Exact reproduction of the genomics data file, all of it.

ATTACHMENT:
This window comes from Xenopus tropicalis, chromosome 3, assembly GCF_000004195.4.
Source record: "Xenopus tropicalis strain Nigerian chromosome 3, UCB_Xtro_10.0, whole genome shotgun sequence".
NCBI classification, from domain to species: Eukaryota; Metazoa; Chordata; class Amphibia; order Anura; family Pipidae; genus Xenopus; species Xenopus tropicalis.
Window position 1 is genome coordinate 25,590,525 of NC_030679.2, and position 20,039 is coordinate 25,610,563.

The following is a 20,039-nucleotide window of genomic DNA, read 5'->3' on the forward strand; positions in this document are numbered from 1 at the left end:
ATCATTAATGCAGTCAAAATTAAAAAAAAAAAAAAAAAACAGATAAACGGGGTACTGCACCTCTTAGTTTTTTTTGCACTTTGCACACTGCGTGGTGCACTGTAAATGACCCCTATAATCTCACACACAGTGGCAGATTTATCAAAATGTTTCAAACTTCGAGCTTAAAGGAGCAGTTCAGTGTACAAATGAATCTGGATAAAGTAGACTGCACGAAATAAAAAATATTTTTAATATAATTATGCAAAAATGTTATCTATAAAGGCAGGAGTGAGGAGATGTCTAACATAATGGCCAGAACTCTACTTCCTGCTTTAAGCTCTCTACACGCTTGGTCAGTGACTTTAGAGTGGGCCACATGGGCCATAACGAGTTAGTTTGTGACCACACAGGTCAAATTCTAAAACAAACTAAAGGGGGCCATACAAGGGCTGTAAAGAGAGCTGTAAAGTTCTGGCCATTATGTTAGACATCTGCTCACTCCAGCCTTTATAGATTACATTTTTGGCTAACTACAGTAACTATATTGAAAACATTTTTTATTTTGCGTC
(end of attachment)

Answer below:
This window comes from Xenopus tropicalis, chromosome 3, assembly GCF_000004195.4.
Source record: "Xenopus tropicalis strain Nigerian chromosome 3, UCB_Xtro_10.0, whole genome shotgun sequence".
NCBI classification, from domain to species: Eukaryota; Metazoa; Chordata; class Amphibia; order Anura; family Pipidae; genus Xenopus; species Xenopus tropicalis.
Window position 1 is genome coordinate 25,590,525 of NC_030679.2, and position 20,039 is coordinate 25,610,563.

The following is a 20,039-nucleotide window of genomic DNA, read 5'->3' on the forward strand; positions in this document are numbered from 1 at the left end:
ATCATTAATGCAGTCAAAATTAAAAAAAAAAAAAAAAAACAGATAAACGGGGTACTGCACCTCTTAGTTTTTTTTGCACTTTGCACACTGCGTGGTGCACTGTAAATGACCCCTATAATCTCACACACAGTGGCAGATTTATCAAAATGTTTCAAACTTCGAGCTTAAAGGAGCAGTTCAGTGTACAAATGAATCTGGATAAAGTAGACTGCACGAAATAAAAAATATTTTTAATATAATTATGCAAAAATGTTATCTATAAAGGCAGGAGTGAGGAGATGTCTAACATAATGGCCAGAACTCTACTTCCTGCTTTAAGCTCTCTACACGCTTGGTCAGTGACTTTAGAGTGGGCCACATGGGCCATAACGAGTTAGTTTGTGACCACACAGGTCAAATTCTAAAACAAACTAAAGGGGGCCATACAAGGGCTGTAAAGAGAGCTGTAAAGTTCTGGCCATTATGTTAGACATCTGCTCACTCCAGCCTTTATAGATTACATTTTTGGCTAACTACAGTAACTATATTGAAAACATTTTTTATTTTGCGTC